The neighbour of an off-duty pilot hit with 83 counts of attempted murder after he allegedly tried to turn off a plane’s engines mid-flight has described his shock over the horror incident.
The suspect, identified as Alaska Airlines pilot Joseph Emerson, 44, allegedly attempted to cut off fuel to the engines during a flight from Seattle to San Francisco on Sunday – before being subdued by the flight crew.
The flight was forced to divert to Portland, Oregon after the captain and first officer intervened to keep the engines running.
Mr Emerson was taken into custody and hit with 167 charges, including 83 counts of first-degree attempted murder, 83 counts of reckless endangerment and one count of endangering an aircraft, according to authorities.
The incident has left his community horrified, with the pilot’s neighbour Ed Yee describing what happened as “very shocking”.
“He seems like a really nice guy. Nothing abnormal about him,” he told CNN.
Mr Emerson first joined the Alaska Air Group in 2001 as a first officer with Horizon before becoming a captain with the airline in 2019.
The airline said that Mr Emerson did not have a history of medical issues.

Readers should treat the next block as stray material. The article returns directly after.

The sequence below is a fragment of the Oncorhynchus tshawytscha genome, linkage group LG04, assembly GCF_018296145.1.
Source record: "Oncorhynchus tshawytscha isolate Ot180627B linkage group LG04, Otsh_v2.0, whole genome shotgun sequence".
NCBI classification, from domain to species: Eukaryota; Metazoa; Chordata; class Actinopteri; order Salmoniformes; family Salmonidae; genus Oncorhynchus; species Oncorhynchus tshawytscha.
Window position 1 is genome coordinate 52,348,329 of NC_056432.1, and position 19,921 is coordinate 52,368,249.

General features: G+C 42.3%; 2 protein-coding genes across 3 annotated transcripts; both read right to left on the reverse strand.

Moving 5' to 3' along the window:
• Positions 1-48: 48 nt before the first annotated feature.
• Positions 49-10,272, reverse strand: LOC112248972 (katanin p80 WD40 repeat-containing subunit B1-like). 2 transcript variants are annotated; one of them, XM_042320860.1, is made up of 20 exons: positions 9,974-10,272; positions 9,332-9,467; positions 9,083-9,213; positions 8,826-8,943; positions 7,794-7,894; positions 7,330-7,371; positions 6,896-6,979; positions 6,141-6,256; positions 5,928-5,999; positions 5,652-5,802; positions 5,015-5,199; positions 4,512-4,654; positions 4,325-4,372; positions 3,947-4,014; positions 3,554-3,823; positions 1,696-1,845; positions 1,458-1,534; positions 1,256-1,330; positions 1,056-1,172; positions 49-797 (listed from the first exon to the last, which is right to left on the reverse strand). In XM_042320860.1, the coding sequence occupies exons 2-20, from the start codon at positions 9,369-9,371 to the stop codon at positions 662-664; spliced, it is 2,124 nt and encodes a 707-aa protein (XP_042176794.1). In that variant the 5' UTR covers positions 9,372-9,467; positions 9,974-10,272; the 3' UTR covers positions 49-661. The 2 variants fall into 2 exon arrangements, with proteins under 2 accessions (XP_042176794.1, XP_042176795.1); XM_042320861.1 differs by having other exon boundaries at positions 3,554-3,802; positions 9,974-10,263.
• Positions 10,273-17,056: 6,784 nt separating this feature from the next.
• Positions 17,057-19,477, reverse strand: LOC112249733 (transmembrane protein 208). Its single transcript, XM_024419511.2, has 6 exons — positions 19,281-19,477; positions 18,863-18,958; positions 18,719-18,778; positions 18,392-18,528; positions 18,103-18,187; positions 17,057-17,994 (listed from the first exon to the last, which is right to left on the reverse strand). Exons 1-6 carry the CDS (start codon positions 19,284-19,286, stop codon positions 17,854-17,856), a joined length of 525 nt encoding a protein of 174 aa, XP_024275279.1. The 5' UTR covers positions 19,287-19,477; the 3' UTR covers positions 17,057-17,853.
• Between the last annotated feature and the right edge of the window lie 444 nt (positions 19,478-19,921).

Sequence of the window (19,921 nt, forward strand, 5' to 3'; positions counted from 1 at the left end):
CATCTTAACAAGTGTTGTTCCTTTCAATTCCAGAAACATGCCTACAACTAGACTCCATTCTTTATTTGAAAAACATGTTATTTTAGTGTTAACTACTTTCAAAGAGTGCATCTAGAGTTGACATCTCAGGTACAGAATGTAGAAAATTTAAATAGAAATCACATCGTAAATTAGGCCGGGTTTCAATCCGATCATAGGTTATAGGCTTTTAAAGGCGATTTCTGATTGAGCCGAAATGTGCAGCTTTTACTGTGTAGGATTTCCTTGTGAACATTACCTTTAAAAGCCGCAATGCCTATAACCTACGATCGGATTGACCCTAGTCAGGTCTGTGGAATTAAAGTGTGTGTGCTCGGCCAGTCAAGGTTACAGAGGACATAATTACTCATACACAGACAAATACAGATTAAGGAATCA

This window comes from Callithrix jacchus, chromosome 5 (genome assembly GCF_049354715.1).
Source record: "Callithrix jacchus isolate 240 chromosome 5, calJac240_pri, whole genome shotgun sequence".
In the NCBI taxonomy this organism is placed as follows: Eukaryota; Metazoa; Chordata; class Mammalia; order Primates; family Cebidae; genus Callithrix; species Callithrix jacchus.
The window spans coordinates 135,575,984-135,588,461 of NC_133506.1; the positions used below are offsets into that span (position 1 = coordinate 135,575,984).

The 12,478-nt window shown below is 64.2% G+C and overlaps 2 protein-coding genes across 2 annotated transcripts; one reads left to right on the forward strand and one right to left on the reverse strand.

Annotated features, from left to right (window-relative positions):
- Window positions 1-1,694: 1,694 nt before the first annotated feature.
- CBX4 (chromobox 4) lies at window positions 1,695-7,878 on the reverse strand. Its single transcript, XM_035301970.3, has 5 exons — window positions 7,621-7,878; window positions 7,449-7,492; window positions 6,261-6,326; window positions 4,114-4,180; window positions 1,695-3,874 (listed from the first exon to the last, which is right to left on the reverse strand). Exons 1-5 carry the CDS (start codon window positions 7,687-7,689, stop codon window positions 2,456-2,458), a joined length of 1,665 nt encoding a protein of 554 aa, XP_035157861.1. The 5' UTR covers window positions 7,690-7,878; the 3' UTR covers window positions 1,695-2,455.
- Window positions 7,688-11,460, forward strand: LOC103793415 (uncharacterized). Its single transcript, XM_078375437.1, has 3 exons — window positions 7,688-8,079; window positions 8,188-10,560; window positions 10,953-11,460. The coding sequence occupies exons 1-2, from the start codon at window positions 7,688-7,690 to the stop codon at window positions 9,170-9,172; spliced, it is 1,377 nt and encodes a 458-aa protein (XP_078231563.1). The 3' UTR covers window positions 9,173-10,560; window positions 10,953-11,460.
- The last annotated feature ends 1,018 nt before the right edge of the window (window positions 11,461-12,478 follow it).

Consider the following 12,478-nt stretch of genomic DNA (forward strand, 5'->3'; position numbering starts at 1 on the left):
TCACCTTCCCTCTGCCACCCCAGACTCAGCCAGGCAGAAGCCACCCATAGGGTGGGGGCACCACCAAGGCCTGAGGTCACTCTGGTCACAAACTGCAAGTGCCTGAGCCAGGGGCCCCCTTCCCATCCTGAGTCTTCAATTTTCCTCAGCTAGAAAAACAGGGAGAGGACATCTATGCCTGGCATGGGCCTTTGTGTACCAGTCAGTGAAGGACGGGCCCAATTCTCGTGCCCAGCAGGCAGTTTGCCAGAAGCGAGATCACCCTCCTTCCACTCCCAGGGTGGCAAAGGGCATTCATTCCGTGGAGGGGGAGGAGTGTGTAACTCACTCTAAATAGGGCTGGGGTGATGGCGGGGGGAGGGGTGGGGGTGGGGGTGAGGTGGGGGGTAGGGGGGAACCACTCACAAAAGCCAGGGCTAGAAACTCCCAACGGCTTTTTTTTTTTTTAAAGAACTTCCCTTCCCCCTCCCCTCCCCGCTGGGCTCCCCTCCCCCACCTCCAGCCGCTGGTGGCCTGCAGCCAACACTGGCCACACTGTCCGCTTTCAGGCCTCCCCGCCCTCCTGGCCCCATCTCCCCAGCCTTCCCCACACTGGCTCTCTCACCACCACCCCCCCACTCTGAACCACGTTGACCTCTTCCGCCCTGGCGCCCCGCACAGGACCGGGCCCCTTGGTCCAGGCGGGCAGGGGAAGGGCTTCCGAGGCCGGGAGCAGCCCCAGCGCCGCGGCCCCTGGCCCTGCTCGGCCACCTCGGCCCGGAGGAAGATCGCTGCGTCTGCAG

“Throughout his career, Emerson completed his mandated FAA medical certifications in accordance with regulatory requirements, and at no point were his certifications denied, suspended or revoked,” Alaska Airlines said in a statement.
The airline added that Mr Emerson was traveling in the flight deck jump seat on board the flight when he suddenly tried to shut down both of the plane’s engines by pulling the fire extinguisher handles.
Authorities do not believe the incident was an act of terrorism or ideologically-motivated violence, according to CNN.
The Seattle Times reported that there were 80 passengers on board the plane at the time. No injuries were reported on the flight, the FBI said.
Alaska Airlines confirmed that “all passengers on board were able to travel on a later flight”.
The FBI and the Port of Portland police are investigating the incident with the motive still unknown.
Records from the Federal Aviation Administration, which is supporting the law enforcement investigation, show the 44-year-old did not hold a certification to fly the ERJ 175 – the type of plane involved in Sunday’s incident.
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